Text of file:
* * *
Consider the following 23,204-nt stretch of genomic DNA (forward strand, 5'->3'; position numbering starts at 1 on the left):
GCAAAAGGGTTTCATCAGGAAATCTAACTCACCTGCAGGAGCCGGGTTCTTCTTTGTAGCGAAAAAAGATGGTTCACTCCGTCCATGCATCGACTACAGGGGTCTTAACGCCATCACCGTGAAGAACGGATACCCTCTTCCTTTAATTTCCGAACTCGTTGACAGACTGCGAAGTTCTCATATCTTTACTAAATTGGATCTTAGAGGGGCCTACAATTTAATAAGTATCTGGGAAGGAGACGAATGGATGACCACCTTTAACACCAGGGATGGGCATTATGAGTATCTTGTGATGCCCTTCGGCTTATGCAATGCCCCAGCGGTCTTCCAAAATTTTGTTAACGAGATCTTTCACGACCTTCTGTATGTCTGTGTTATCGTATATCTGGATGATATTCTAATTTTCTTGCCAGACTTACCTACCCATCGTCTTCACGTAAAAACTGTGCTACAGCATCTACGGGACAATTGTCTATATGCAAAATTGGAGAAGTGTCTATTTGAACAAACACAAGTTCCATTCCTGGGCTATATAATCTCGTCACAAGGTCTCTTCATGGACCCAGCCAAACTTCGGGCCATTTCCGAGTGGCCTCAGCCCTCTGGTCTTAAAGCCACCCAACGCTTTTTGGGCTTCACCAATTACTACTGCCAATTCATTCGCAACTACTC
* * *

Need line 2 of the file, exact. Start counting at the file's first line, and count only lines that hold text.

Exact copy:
GCAAAAGGGTTTCATCAGGAAATCTAACTCACCTGCAGGAGCCGGGTTCTTCTTTGTAGCGAAAAAAGATGGTTCACTCCGTCCATGCATCGACTACAGGGGTCTTAACGCCATCACCGTGAAGAACGGATACCCTCTTCCTTTAATTTCCGAACTCGTTGACAGACTGCGAAGTTCTCATATCTTTACTAAATTGGATCTTAGAGGGGCCTACAATTTAATAAGTATCTGGGAAGGAGACGAATGGATGACCACCTTTAACACCAGGGATGGGCATTATGAGTATCTTGTGATGCCCTTCGGCTTATGCAATGCCCCAGCGGTCTTCCAAAATTTTGTTAACGAGATCTTTCACGACCTTCTGTATGTCTGTGTTATCGTATATCTGGATGATATTCTAATTTTCTTGCCAGACTTACCTACCCATCGTCTTCACGTAAAAACTGTGCTACAGCATCTACGGGACAATTGTCTATATGCAAAATTGGAGAAGTGTCTATTTGAACAAACACAAGTTCCATTCCTGGGCTATATAATCTCGTCACAAGGTCTCTTCATGGACCCAGCCAAACTTCGGGCCATTTCCGAGTGGCCTCAGCCCTCTGGTCTTAAAGCCACCCAACGCTTTTTGGGCTTCACCAATTACTACTGCCAATTCATTCGCAACTACTC